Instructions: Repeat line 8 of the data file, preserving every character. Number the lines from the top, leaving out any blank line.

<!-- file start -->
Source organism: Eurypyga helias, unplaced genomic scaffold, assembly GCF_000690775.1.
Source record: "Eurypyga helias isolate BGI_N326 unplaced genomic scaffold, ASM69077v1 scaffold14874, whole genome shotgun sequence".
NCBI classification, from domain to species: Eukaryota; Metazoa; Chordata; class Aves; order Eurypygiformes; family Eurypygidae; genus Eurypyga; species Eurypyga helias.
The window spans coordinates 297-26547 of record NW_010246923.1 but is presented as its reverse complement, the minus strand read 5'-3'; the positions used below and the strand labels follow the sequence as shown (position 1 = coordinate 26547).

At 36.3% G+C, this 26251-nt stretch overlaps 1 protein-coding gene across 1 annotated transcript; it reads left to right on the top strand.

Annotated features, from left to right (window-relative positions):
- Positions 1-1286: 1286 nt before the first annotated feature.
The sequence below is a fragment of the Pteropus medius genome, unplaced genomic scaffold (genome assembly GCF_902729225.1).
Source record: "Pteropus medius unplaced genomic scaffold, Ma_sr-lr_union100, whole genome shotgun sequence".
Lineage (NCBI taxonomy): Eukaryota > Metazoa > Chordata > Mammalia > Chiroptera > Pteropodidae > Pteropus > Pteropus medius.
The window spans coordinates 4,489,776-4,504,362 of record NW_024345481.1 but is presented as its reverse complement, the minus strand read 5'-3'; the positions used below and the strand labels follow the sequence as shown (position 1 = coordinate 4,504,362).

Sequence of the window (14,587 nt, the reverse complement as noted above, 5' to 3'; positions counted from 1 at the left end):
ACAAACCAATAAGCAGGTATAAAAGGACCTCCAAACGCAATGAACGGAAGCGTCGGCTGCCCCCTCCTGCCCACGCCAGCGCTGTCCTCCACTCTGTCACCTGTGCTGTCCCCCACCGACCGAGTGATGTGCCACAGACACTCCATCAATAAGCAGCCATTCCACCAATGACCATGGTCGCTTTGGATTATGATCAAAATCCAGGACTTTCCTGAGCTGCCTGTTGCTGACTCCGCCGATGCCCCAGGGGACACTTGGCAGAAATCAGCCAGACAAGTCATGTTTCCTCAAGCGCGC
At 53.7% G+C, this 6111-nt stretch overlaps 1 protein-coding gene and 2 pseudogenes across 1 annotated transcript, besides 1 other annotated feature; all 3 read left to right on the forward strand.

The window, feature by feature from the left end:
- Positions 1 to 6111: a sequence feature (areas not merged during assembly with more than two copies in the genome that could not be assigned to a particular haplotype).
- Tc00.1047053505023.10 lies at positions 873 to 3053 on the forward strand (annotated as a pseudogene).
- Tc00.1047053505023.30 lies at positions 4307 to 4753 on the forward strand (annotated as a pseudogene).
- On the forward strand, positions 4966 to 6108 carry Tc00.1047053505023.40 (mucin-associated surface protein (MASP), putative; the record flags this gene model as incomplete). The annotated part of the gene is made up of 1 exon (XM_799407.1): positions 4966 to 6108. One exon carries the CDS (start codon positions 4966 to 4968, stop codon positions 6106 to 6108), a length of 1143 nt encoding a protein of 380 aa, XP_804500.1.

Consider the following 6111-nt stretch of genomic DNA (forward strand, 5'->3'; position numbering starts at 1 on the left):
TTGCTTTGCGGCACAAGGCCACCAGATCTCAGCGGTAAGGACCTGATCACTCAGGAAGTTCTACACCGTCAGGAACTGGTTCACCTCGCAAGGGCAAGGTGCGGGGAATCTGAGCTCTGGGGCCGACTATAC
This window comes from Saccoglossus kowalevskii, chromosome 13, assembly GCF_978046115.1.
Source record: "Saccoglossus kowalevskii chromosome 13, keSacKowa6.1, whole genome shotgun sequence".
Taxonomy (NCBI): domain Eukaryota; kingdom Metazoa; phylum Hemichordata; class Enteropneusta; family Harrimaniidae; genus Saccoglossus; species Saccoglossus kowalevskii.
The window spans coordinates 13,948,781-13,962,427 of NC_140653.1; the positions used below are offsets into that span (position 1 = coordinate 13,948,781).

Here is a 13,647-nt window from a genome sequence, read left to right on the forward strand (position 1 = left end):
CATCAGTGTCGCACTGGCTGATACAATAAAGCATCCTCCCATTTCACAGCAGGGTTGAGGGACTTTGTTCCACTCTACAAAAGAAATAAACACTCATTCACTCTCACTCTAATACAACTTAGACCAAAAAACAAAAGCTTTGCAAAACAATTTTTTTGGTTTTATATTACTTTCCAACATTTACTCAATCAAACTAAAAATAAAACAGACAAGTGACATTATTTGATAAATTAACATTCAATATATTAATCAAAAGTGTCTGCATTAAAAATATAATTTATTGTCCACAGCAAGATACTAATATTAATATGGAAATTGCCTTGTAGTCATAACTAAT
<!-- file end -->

The sequence below is a fragment of the Pteropus medius genome, unplaced genomic scaffold (genome assembly GCF_902729225.1).